Although Egypt has sponsored several agreements between the Palestinian factions, such as the Cairo Agreement in 2011 and 2017, and although it is aware of other pacts such as the Beach Refugee Camp Agreement in 2014, it hasn’t been able to bind the parties to implement such deals.

“Egypt doesn’t conclude truces with the Palestinian factions. It has launched many initiatives, but the two parties to the division have been perpetuating and institutionalizing division to achieve personal gains. In other words, if neither of the two parties has the desire to achieve reconciliation, then all efforts will be doomed to failure,” Zarifa said.

Whatever options Egypt puts on the table, Hamas and Fatah are expected to cling to their conditions.

Hamas leader Ahmed Youssef told Al-Monitor, “It seems there are parties within Fatah and Hamas that are not interested in reconciliation despite the political obstacles we are facing, such as the ‘deal of the century’ [US peace plan] and [other] projects targeting the Palestinian cause.”

He added, “Egypt will not put forth any new [initiatives] in the next round of consultations, but it will need to supervise and bind the parties to implement what has been agreed to [as far as] the steps that need to be taken whenever there is a dispute,” he added.

The new round of reconciliation talks comes amid several challenges facing Palestinians, most notably the worsening financial crisis they have been suffering since March, as the PA still refuses to accept customs tax revenue because Israel deducted the portion earmarked for the families of Palestinians wounded, imprisoned or killed battling Israel.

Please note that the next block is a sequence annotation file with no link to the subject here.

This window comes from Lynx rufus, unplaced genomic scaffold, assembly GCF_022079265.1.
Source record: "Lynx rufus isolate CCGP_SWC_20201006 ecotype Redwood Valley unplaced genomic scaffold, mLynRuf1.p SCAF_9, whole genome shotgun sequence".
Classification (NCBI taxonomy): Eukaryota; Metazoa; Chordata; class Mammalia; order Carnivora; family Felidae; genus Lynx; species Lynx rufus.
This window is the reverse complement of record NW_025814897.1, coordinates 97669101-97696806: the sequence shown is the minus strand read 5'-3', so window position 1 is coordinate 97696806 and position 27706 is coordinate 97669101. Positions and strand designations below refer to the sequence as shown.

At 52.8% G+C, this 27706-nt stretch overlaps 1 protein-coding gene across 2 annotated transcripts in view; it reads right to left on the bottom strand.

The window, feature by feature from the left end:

Also, some Arab countries aren’t providing financial assistance or loans to the PA, to pressure it to take part in the US-conceived Bahrain economic conference scheduled for June 25 and 26. This conference is considered the first step of the US peace plan, and rejecting the plan is one thing on which Fatah and Hamas agree. Both sides see the plan as being unfair to Palestinians and a means of dashing their hopes for a two-state solution.

As for Egypt brokering unity negotiations, Majid al-Futiani, secretary of Fatah’s Revolutionary Council, told Al-Monitor, “We support any Egyptian effort that is based on the agreements and understandings that have been signed in a bid to get rid of division.” He added, “We recognize that unity is the only way to strengthen the internal front and confront all conspiracies and projects aimed at liquidating the Palestinian cause.”

Asked about Fatah’s position on forming a national unity government, he said, “Any government of national unity must stem from elections.” He said, “Egypt has not submitted any new proposals, and we told them [Egyptians] that the agreements that have been concluded are enough alone to form a government of national unity.”

The chances that the next round of consultations will succeed seem slim.

“Nothing suggests a breakthrough is in the offing, so it is too early to be optimistic, because each side is clinging to its position and conditions,” Talal Awkal, a Palestinian political analyst, told Al-Monitor. “We don’t need new agreements. Division is ongoing because each party is seeking to achieve its own interests.”

Many people believe Egypt will call for a national unity government that includes all Palestinian factions, to set the stage for new elections. However, Fatah rejects such a government unless Fatah controls Gaza.